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Re^3: Transformation Firefly IR intensities to material property values (e. g. like absorption coefficient in 1/cm or 1/(cm*mol))

Alexey A. Popov
alxy.popov@gmail.com

Dear Thomas,

unless you have experimentally determined absolute values of absorption (which means that you know optical path, concentration, beam square, etc), the play with absolute values from computations makes little sense. A standard way to compare experimental and computed IR spectra is simply applying an arbitrary uniform peak width, usually something like 2-4 cm-1, but you may adjust this value simply by choosing something that fits your experimental data better. And since nobody's usually working with absolute intensities, visualization packages you mentioned usually give the data in relative values (say, by normalizing to the highest intensity peak).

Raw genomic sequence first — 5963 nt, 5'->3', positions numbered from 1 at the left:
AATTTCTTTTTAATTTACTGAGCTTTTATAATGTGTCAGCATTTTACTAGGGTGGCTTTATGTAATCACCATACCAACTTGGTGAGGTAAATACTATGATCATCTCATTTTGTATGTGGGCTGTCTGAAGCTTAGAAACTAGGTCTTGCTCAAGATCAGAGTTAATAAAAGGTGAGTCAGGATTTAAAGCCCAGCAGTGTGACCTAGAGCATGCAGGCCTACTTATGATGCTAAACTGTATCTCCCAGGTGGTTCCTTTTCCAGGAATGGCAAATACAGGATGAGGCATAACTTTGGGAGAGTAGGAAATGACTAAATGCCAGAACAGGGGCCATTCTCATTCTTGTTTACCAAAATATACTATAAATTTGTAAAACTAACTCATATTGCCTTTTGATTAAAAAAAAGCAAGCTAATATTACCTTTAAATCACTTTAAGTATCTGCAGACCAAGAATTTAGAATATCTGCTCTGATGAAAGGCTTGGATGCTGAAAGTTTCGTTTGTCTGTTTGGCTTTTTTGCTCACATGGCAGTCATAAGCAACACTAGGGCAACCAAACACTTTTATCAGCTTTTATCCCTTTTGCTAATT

If you are still interested in the absolute values, then you can get a relation between the area and the value at the peak maximum simply from the properties of the functions (Gaussian, Lorentzian, etc) you use to approximate your peaks.

Say, for a Gaussian function y = A*exp{-(x-b)^2/2c^2}, area is A*c*(2*pi)^0.5

All the best,
Alexey

On Wed Jul 27 '11 0:13am, Thomas H. wrote
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>Dear Alex,